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How Many Appliances Do You Need?

from the excess-hardware dept

At the DEMO conference last month, it seemed like every company that wasn't pitching a blogging/RSS solution was selling some kind of "appliance" computer to stick in your rack. There was even one company selling a blogging appliance (hitting both hot trends in one shot). Basically, these appliances were simply taking software that the company wrote and putting it on a cheap computer. Every one of these appliances seemed to come in a different day-glo color, making you wonder if they all coordinated before hand, so that the fluorescent orange appliance didn't get confused with the pearly white one. It made some of the attendees wonder what sort of CIO wanted a rack full of these different appliances (no matter how colorful). However, some apparently believe that going the appliance route makes sense. It's not clear why, though. While the claim is ease of setup, it seems like it only makes things much more complex down the road. You suddenly have to manage ten different boxes when you could have done it just fine with one or two boxes and some software.

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  • identicon
    Jason Mac, 28 Mar 2005 @ 6:08am

    Appliances make sense

    I work for a large telco, and you need consider the red tape required in getting any product to production. In the case of an applinace, there is nothing to install, nothing to backup, no way that the operations team can "improve" the device. Any time the operations team needs to do something, we're talking huge dollars.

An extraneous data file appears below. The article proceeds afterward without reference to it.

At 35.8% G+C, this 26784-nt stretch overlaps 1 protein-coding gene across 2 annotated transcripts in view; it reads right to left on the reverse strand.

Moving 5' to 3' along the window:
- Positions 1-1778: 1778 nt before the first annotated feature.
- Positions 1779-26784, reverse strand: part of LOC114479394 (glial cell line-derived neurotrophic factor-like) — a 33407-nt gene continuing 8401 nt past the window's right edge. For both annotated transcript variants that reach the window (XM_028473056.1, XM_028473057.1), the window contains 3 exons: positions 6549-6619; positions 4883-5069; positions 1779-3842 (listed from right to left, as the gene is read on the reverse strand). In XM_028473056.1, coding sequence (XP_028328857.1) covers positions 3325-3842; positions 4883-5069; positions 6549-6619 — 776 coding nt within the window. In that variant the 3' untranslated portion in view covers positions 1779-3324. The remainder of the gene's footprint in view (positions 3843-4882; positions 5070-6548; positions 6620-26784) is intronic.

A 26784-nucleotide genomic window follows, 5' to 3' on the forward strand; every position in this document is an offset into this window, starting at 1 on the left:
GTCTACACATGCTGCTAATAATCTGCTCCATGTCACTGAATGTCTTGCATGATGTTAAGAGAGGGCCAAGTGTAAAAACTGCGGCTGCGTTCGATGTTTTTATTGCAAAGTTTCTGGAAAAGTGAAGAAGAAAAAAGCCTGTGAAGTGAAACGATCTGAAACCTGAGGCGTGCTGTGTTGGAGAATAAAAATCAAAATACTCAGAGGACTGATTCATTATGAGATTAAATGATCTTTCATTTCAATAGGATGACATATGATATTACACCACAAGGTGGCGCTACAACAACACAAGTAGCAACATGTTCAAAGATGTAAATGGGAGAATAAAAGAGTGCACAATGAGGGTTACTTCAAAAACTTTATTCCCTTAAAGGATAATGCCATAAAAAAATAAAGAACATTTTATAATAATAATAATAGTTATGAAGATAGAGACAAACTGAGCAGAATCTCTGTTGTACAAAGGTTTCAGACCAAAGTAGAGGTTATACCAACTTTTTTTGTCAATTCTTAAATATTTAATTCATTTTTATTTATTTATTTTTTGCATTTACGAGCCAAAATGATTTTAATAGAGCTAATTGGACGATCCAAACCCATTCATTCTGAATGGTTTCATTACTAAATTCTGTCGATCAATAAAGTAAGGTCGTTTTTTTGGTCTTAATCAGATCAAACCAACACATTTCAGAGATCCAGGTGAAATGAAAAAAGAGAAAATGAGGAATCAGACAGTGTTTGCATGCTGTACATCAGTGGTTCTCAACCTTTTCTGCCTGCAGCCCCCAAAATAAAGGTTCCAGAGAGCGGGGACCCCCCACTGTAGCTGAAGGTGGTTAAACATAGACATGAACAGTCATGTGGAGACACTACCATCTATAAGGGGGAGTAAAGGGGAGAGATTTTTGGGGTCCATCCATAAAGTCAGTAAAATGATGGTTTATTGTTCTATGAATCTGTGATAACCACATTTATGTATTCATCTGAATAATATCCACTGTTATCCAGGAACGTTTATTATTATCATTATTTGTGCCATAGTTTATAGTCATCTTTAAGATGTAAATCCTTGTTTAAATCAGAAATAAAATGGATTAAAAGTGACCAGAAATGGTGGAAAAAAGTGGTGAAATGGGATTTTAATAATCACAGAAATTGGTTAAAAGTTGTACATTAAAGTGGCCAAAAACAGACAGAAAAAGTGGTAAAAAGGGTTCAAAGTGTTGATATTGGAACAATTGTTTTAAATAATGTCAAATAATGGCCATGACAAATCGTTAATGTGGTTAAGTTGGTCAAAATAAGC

reply to this | link to this | view in chronology ]

  • identicon
    saleh, 28 Mar 2005 @ 6:55am

    No Subject Given

    I consult to mid-size to large corporations (typically 10B+ revenue and 10K+ users) and many of them use an "appliance" approach anyway, especially the Microsoft shops.

    Even though you can run multiple server applications on a single box, that has the problems that (1) it is often difficult to establish troubleshooting demarcation, (2) especially on Windows, server applications don't always play well together, and (3) Windows' process scheduling is still awful, and a single CPU-bound process can affect every other application running on that box.

    reply to this | link to this | view in chronology ]

    • identicon
      Anonymous Coward, 28 Mar 2005 @ 9:28am

      Halfway between appliance and single box....

      ... and that's why software OS virtualization (when it works) is so useful. One physical box, but with separate OS images, potentially administrative domains, upgrade policies, etc.

      reply to this | link to this | view in chronology ]


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